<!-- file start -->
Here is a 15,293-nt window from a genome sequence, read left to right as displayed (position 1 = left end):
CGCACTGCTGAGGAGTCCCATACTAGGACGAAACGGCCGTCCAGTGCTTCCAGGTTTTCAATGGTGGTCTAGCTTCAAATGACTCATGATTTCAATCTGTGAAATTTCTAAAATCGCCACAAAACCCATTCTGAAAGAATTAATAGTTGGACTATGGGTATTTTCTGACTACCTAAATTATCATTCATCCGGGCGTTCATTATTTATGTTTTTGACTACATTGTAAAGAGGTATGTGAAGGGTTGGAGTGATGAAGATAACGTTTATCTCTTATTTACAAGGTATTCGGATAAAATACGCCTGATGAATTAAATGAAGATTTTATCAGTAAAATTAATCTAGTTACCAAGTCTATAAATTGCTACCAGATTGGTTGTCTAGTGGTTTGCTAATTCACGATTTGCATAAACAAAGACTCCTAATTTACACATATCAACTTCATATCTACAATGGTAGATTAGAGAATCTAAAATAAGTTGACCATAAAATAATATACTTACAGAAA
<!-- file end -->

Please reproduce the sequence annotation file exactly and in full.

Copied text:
Here is a 15,293-nt window from a genome sequence, read left to right as displayed (position 1 = left end):
CGCACTGCTGAGGAGTCCCATACTAGGACGAAACGGCCGTCCAGTGCTTCCAGGTTTTCAATGGTGGTCTAGCTTCAAATGACTCATGATTTCAATCTGTGAAATTTCTAAAATCGCCACAAAACCCATTCTGAAAGAATTAATAGTTGGACTATGGGTATTTTCTGACTACCTAAATTATCATTCATCCGGGCGTTCATTATTTATGTTTTTGACTACATTGTAAAGAGGTATGTGAAGGGTTGGAGTGATGAAGATAACGTTTATCTCTTATTTACAAGGTATTCGGATAAAATACGCCTGATGAATTAAATGAAGATTTTATCAGTAAAATTAATCTAGTTACCAAGTCTATAAATTGCTACCAGATTGGTTGTCTAGTGGTTTGCTAATTCACGATTTGCATAAACAAAGACTCCTAATTTACACATATCAACTTCATATCTACAATGGTAGATTAGAGAATCTAAAATAAGTTGACCATAAAATAATATACTTACAGAAA